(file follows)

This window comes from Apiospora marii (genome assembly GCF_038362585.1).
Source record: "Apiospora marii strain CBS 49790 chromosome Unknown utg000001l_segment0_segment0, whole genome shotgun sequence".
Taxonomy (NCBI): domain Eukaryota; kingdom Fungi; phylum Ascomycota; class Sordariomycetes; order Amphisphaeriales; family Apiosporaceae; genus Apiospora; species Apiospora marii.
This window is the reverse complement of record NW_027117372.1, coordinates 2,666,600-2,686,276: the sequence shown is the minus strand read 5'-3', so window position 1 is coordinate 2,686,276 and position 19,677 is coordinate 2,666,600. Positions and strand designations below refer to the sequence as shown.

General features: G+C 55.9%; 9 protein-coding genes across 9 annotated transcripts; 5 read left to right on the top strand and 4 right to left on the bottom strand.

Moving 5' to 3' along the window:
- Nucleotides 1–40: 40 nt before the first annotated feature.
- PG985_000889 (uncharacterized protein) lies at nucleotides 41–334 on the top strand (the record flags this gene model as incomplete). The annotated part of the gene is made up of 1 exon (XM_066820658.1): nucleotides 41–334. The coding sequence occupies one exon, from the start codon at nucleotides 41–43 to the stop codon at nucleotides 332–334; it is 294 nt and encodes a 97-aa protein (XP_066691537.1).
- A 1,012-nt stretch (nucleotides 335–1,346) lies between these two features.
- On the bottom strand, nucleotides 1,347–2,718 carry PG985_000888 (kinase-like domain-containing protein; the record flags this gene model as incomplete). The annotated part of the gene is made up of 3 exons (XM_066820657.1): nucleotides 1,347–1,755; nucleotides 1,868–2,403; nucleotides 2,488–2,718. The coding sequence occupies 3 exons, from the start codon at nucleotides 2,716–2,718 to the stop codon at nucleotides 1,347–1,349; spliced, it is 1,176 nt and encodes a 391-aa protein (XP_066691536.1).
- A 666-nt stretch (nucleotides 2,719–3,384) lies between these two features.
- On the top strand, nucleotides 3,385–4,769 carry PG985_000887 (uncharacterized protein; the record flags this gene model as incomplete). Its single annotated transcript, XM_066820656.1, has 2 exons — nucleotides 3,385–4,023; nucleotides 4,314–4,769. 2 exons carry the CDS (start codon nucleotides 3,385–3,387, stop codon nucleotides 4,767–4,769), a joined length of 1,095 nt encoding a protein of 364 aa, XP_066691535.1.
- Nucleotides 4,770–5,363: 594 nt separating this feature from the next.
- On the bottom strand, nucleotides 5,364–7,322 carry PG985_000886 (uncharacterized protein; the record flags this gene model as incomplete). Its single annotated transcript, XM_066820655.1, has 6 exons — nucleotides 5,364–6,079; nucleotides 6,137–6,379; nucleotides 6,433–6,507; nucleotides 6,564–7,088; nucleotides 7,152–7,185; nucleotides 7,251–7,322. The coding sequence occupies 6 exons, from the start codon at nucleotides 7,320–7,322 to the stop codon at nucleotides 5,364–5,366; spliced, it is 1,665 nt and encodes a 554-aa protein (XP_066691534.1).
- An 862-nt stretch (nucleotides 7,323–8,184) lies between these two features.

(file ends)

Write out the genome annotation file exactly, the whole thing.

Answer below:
This window comes from Apiospora marii (genome assembly GCF_038362585.1).
Source record: "Apiospora marii strain CBS 49790 chromosome Unknown utg000001l_segment0_segment0, whole genome shotgun sequence".
Taxonomy (NCBI): domain Eukaryota; kingdom Fungi; phylum Ascomycota; class Sordariomycetes; order Amphisphaeriales; family Apiosporaceae; genus Apiospora; species Apiospora marii.
This window is the reverse complement of record NW_027117372.1, coordinates 2,666,600-2,686,276: the sequence shown is the minus strand read 5'-3', so window position 1 is coordinate 2,686,276 and position 19,677 is coordinate 2,666,600. Positions and strand designations below refer to the sequence as shown.

General features: G+C 55.9%; 9 protein-coding genes across 9 annotated transcripts; 5 read left to right on the top strand and 4 right to left on the bottom strand.

Moving 5' to 3' along the window:
- Nucleotides 1–40: 40 nt before the first annotated feature.
- PG985_000889 (uncharacterized protein) lies at nucleotides 41–334 on the top strand (the record flags this gene model as incomplete). The annotated part of the gene is made up of 1 exon (XM_066820658.1): nucleotides 41–334. The coding sequence occupies one exon, from the start codon at nucleotides 41–43 to the stop codon at nucleotides 332–334; it is 294 nt and encodes a 97-aa protein (XP_066691537.1).
- A 1,012-nt stretch (nucleotides 335–1,346) lies between these two features.
- On the bottom strand, nucleotides 1,347–2,718 carry PG985_000888 (kinase-like domain-containing protein; the record flags this gene model as incomplete). The annotated part of the gene is made up of 3 exons (XM_066820657.1): nucleotides 1,347–1,755; nucleotides 1,868–2,403; nucleotides 2,488–2,718. The coding sequence occupies 3 exons, from the start codon at nucleotides 2,716–2,718 to the stop codon at nucleotides 1,347–1,349; spliced, it is 1,176 nt and encodes a 391-aa protein (XP_066691536.1).
- A 666-nt stretch (nucleotides 2,719–3,384) lies between these two features.
- On the top strand, nucleotides 3,385–4,769 carry PG985_000887 (uncharacterized protein; the record flags this gene model as incomplete). Its single annotated transcript, XM_066820656.1, has 2 exons — nucleotides 3,385–4,023; nucleotides 4,314–4,769. 2 exons carry the CDS (start codon nucleotides 3,385–3,387, stop codon nucleotides 4,767–4,769), a joined length of 1,095 nt encoding a protein of 364 aa, XP_066691535.1.
- Nucleotides 4,770–5,363: 594 nt separating this feature from the next.
- On the bottom strand, nucleotides 5,364–7,322 carry PG985_000886 (uncharacterized protein; the record flags this gene model as incomplete). Its single annotated transcript, XM_066820655.1, has 6 exons — nucleotides 5,364–6,079; nucleotides 6,137–6,379; nucleotides 6,433–6,507; nucleotides 6,564–7,088; nucleotides 7,152–7,185; nucleotides 7,251–7,322. The coding sequence occupies 6 exons, from the start codon at nucleotides 7,320–7,322 to the stop codon at nucleotides 5,364–5,366; spliced, it is 1,665 nt and encodes a 554-aa protein (XP_066691534.1).
- An 862-nt stretch (nucleotides 7,323–8,184) lies between these two features.